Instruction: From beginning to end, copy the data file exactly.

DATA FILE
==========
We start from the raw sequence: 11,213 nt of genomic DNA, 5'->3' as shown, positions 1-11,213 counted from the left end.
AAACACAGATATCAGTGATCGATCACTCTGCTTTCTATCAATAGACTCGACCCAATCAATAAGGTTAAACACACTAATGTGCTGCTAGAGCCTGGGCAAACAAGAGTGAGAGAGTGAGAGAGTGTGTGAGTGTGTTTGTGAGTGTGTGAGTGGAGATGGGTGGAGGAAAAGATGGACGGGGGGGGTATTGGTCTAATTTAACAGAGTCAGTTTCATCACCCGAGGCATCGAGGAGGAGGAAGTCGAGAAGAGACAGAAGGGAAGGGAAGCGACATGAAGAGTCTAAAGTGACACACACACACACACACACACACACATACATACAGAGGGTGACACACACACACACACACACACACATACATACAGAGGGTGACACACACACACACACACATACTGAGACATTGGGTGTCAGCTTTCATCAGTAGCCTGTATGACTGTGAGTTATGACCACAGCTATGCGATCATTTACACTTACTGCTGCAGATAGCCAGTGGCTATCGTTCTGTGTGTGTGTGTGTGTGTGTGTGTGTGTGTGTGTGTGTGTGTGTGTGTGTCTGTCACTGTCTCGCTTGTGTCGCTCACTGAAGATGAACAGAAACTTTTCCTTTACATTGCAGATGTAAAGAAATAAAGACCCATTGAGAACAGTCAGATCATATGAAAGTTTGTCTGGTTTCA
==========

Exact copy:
We start from the raw sequence: 11,213 nt of genomic DNA, 5'->3' as shown, positions 1-11,213 counted from the left end.
AAACACAGATATCAGTGATCGATCACTCTGCTTTCTATCAATAGACTCGACCCAATCAATAAGGTTAAACACACTAATGTGCTGCTAGAGCCTGGGCAAACAAGAGTGAGAGAGTGAGAGAGTGTGTGAGTGTGTTTGTGAGTGTGTGAGTGGAGATGGGTGGAGGAAAAGATGGACGGGGGGGGTATTGGTCTAATTTAACAGAGTCAGTTTCATCACCCGAGGCATCGAGGAGGAGGAAGTCGAGAAGAGACAGAAGGGAAGGGAAGCGACATGAAGAGTCTAAAGTGACACACACACACACACACACACACACATACATACAGAGGGTGACACACACACACACACACACACACATACATACAGAGGGTGACACACACACACACACACATACTGAGACATTGGGTGTCAGCTTTCATCAGTAGCCTGTATGACTGTGAGTTATGACCACAGCTATGCGATCATTTACACTTACTGCTGCAGATAGCCAGTGGCTATCGTTCTGTGTGTGTGTGTGTGTGTGTGTGTGTGTGTGTGTGTGTGTGTGTGTGTGTCTGTCACTGTCTCGCTTGTGTCGCTCACTGAAGATGAACAGAAACTTTTCCTTTACATTGCAGATGTAAAGAAATAAAGACCCATTGAGAACAGTCAGATCATATGAAAGTTTGTCTGGTTTCA